One of the most important games of the Mexican Primera season will be played this weekend, as Chivas de Guadalajara travel to Estadio Azteca to face Las Aguilas del America. The match-up represents a deep-seeded rivalry between the two sides, who are generally considered the two most popular teams in Mexico. Sunday's game will be the 153rd edition of the "Clasico Nacional," and this year there are a few new angles to this historic rivalry.
One special highlight of this season's edition of the clasico is the coaches for each team. Chivas manager Fernando Quirarte and Club America manager Fernando Tena were both key figures of the rivalry during the 1980s and early 1990s. Quirarte was a member of the Guadalajara team during the 1980s that earned multiple trips to the finals and positioned themselves as one of the league's top teams. In the 1986-87 season, Quirarte helped Chivas finish first in the league table, defeating Cruz Azul in the championship to earn the club its 9th title. On the other hand, Alfredo Tena was part of the "golden years" of America, during which the club won a total of five titles in a span of ten years. One of the special championships won by Alfredo Tena with America was during the 1983-84 season, when Las Aguilas faced rivals Chivas in the finals, beating them 5-3 over two matches.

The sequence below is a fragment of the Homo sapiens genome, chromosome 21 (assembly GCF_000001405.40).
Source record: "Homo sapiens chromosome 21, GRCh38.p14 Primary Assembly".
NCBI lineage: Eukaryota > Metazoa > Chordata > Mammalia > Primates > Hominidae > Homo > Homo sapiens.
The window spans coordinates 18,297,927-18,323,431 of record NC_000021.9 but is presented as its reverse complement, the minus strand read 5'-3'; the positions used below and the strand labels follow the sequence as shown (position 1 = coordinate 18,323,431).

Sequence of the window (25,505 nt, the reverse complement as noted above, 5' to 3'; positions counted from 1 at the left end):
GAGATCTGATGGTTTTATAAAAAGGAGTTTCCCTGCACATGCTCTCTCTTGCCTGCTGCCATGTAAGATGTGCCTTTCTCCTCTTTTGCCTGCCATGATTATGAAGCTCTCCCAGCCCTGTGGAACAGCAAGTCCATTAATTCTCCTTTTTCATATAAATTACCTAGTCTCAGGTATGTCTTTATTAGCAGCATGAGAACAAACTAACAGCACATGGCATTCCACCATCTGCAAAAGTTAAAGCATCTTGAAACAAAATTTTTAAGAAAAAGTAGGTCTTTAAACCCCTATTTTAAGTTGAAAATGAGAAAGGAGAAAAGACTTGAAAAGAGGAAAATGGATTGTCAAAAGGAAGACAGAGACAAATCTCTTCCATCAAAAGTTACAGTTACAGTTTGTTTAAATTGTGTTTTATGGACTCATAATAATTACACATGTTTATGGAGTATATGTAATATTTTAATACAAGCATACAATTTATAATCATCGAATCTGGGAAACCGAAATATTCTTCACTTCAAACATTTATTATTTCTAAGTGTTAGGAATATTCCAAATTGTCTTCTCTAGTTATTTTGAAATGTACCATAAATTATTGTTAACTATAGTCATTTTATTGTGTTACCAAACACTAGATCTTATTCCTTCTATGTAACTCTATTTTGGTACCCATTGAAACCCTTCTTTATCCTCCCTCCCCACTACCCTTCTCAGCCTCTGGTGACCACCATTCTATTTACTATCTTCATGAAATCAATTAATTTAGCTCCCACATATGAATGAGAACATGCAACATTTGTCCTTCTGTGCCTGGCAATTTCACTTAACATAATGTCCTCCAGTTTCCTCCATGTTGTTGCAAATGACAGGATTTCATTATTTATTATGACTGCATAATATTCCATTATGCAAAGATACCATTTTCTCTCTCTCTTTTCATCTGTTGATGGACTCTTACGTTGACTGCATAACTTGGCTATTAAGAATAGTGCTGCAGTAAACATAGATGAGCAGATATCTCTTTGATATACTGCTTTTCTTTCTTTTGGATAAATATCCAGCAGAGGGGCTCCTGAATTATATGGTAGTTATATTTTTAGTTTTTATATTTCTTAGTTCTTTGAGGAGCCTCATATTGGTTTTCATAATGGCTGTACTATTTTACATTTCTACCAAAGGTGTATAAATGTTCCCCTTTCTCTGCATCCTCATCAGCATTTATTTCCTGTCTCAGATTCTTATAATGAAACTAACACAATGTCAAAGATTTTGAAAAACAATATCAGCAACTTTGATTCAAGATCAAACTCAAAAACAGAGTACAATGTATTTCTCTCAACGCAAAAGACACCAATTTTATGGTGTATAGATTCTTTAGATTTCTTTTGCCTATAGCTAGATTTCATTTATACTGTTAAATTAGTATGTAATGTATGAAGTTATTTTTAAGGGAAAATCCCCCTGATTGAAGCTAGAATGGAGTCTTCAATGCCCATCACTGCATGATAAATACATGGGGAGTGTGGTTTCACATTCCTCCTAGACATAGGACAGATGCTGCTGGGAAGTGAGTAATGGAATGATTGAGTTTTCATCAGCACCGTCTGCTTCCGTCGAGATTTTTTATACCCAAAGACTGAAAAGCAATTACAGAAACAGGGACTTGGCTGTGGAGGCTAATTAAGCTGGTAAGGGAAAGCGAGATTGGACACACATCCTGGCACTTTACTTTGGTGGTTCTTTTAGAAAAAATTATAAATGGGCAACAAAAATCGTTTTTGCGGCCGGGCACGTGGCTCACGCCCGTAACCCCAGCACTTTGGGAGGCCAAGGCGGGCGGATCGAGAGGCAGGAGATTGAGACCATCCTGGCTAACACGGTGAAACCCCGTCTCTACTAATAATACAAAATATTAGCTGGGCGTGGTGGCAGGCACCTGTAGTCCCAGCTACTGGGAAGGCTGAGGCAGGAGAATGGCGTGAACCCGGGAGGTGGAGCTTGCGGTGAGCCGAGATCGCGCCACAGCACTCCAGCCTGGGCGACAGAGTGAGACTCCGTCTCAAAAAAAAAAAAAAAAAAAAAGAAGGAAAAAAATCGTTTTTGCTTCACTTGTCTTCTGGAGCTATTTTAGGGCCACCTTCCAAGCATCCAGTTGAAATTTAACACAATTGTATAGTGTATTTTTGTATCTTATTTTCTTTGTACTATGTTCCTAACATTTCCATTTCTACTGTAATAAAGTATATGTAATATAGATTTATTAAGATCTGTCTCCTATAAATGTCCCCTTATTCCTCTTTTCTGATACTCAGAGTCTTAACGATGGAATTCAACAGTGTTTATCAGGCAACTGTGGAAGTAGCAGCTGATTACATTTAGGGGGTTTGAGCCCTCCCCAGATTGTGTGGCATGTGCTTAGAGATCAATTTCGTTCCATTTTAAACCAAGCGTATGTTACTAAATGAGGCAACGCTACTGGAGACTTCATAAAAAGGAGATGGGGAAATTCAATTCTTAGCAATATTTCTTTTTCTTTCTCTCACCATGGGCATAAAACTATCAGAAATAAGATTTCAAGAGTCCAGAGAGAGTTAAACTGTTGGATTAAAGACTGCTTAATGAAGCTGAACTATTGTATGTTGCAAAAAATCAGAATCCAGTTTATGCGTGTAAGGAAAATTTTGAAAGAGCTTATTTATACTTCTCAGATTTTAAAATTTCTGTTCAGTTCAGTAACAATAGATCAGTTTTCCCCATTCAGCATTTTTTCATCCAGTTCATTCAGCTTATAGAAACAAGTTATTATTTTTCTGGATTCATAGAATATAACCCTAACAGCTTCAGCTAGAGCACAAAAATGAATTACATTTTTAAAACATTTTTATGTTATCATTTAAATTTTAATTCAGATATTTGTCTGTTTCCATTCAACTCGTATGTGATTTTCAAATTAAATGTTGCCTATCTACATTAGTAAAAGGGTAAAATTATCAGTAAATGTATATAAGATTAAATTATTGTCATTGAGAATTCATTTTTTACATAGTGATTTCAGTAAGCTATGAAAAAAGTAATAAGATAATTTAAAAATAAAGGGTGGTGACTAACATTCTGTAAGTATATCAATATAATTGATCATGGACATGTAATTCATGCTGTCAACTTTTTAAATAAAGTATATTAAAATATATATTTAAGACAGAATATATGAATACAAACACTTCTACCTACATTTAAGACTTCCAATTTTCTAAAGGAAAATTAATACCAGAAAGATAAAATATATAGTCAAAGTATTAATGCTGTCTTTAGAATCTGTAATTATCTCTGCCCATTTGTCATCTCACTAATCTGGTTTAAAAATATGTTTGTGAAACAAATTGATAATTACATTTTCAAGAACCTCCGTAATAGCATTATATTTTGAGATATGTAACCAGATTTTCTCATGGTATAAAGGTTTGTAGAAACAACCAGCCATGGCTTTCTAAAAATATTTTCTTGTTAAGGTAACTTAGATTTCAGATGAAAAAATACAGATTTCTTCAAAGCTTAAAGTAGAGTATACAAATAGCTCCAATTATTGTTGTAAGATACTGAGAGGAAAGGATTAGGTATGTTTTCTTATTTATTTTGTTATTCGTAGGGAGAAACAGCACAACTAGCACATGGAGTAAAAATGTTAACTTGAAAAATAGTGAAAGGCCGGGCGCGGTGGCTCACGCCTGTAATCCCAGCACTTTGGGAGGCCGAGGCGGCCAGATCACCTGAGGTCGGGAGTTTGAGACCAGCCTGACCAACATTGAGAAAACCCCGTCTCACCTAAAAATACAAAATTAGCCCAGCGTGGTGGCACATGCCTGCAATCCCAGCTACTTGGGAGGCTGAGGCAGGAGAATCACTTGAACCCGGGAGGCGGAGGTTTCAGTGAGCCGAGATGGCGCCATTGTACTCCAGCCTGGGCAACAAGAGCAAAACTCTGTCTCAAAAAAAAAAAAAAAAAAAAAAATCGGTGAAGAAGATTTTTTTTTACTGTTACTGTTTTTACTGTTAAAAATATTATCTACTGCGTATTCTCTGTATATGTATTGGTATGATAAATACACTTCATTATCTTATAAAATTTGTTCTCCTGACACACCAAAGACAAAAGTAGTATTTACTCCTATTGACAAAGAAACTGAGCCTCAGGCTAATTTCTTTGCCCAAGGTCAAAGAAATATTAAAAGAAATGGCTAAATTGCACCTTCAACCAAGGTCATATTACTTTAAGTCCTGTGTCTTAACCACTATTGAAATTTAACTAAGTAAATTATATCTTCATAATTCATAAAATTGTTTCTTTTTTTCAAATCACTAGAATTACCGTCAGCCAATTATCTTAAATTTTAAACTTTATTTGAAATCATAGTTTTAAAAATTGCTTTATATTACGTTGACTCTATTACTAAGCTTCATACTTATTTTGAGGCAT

During the 1970s and 1980s the matches between America and Chivas were intense, and many times the games deteriorated into violence. One of the most memorable fights between the two teams was on August 17, 1986, a game in which both Fernando Quirarte and Alfredo Tena participated. Though violence on the field is not something many players like to talk about, this brawl has become one of the most memorable events in clasico history. The massive fight led to the suspension of the game, which was the first time a clasico was suspended due to violence on the field. The clash also resulted in the suspension of all 22 players on both teams. For their part, Tena and Quirarte were suspended four games apiece. A month and a half later, the remaining 18 minutes of the suspended game were finally played, and the final score ended with a 1-0 victory for America.
Though all clasicos have a certain special attraction, this season will be the first time these two icons face each other on opposing benches rather than on the field. This adds a new element to a rivalry already weighed down by history and two deeply passionate fan bases.
Below is a video of the 1986 brawl, where a young Alfredo Tena (Club America #4) and a young Fernando Quirarte (Chivas #3) -- along with their respective teammates -- exchange swings and kicks in what is still the biggest brawl in clasico history.